5V 1W night light circuit using LM393 comparator PNP BJT and LDR

Light dependent resistors (LDRs) connected in series with a fixed value resistor, make for a nice light level dependent voltage divider. If the LDR divided voltage is sent to the input of a comparator, then the comparator will compare that voltage with another voltage at the other input.

LM393 comparator night light wired as non inverting with 2N2907 PNP BJT switch schematic diagram
LM393 comparator night light wired as non inverting with 2N2907 PNP BJT switch schematic diagram

When the + input voltage is higher than the – input voltage, then the output will be high.

Whereas, when the – input voltage is higher than the +voltage, then the output will be low.

The LM393 is an open collector output comparator IC. In fact, the 8 pin dual in line package (DIP) component has 2 (dual) comparators in it. You can used either one or both.

Open collector means that it connects to ground when it is low. Whereaes the output simply turns off when it is high. Internally, there is a NPN BJT that is either on (connected to ground), or off (not conducting).

If the inverting (-) input has a fixed voltage of half of the supply voltage (2 equal value resistors divider), and you want the output low when it is dark (less light falling on the LDR), then you want the LDR on the high side of a voltage divider going to the non inverting (+) input.

If there is a pull up resistor connected to the output, then there is a positive voltage at the output when the output is high. The pull up resistor can be connected to a higher voltage (within the LM393 limit) than what is powering the LM393. They just need to share the same ground. If there’s 2 supplies, then connect their grounds directly together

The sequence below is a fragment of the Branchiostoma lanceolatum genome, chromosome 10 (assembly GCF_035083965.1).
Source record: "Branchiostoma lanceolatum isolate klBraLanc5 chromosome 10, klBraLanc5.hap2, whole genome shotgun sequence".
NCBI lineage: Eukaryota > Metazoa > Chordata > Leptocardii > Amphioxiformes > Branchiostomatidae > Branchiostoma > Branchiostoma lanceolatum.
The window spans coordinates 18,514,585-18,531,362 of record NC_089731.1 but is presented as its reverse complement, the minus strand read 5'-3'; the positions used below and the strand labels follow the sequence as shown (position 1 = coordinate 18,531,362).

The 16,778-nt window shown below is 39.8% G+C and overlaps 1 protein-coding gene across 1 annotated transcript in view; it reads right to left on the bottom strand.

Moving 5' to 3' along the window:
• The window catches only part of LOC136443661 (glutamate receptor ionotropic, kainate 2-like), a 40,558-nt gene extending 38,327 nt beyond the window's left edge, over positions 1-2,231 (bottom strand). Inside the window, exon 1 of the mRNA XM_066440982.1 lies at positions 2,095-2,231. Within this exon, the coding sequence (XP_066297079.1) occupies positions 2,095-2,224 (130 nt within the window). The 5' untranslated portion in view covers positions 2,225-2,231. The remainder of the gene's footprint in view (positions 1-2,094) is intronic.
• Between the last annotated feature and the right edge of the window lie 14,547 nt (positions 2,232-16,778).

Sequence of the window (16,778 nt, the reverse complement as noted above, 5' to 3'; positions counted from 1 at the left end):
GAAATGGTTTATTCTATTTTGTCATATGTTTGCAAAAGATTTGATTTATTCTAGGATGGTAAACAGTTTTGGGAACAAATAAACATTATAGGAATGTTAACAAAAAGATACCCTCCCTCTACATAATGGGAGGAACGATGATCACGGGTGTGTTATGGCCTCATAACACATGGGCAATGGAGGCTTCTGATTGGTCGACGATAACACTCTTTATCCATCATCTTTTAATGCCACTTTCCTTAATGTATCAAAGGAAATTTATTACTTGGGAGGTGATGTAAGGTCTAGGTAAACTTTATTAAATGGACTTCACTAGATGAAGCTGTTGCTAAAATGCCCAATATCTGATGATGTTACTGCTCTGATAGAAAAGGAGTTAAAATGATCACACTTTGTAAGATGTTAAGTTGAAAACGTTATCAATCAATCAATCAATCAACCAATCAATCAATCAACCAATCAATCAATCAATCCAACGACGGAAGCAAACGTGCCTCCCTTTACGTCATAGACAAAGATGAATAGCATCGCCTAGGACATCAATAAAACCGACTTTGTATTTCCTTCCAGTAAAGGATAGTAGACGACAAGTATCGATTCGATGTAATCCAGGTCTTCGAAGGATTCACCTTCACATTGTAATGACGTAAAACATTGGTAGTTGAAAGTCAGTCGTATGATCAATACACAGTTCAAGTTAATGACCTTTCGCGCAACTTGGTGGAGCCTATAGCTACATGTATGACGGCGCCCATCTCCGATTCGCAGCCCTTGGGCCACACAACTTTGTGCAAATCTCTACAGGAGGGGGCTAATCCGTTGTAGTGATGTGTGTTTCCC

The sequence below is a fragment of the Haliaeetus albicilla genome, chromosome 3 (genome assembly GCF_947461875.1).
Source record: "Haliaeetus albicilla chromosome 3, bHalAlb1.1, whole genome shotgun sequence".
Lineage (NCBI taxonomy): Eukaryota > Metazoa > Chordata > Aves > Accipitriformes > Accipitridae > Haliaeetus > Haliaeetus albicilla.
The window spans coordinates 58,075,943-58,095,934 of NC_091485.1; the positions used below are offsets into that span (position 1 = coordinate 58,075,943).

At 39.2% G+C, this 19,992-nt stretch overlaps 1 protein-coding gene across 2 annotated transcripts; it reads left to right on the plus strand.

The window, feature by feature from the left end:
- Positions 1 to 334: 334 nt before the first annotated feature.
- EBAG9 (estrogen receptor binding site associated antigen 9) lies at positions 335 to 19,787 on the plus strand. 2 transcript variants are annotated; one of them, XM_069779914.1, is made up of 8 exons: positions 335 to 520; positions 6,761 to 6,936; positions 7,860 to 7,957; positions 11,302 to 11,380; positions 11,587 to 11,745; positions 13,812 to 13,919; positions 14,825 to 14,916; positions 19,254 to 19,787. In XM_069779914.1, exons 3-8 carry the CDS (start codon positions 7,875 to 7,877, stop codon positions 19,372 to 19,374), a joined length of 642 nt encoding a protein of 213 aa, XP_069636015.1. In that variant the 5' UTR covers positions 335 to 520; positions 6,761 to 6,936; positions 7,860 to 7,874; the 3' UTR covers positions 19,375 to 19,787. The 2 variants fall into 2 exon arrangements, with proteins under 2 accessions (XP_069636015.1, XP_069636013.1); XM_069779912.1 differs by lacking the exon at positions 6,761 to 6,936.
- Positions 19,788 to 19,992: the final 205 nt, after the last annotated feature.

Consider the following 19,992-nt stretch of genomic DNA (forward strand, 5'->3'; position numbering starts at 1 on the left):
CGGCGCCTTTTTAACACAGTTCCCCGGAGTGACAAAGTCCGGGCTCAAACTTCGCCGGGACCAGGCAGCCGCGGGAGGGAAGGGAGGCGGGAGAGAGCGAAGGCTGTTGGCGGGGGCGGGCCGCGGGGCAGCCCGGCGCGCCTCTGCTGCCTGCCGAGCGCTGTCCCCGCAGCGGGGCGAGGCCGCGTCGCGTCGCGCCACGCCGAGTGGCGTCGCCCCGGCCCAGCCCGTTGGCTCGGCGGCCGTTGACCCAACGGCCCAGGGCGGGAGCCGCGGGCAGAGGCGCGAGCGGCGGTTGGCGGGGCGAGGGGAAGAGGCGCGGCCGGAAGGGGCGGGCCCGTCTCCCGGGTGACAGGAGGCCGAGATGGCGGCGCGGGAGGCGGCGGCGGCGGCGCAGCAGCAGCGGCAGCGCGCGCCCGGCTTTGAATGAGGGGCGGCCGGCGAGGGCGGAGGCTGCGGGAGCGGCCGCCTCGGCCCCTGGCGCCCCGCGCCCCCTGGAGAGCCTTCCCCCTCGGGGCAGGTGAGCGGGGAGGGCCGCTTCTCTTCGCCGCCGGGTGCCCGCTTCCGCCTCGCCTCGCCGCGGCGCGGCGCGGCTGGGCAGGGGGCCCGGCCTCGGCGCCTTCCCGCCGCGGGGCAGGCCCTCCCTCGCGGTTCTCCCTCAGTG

With a PNP bipolar junction transistor (BJT) Base connected to the LM393 output, the PNP will be off as long as the Base voltage is as high as the voltage at the PNP BJT Emitter. The voltage at the Base can even be about 0.5V less than the Emitter voltage, but dropping down to about 0.6V less than the emitter, will start turning the transistor on.

Setting the output low, will allow current through the PNP BJT emitter to Base, through the current limiting resistor, and then to ground via the LM393 output. A small amount of current flowing through that path allow many times that amount of current to flow through the Emitter to Collector, and also through any series load headed to ground.

The 5V 1W LED passes more than 200mA of current when there is 5 volts across it. Which is what happens when the PNP BJT is turned on in this circuit. Therefore I used a 2N2907 PNP BJT, which can handle a maximum of 600mA of current. I would not use a 2N3906 because it has a max of only 200mA of current. It’s generally best to stay below half of a components maximum current as much as possible.

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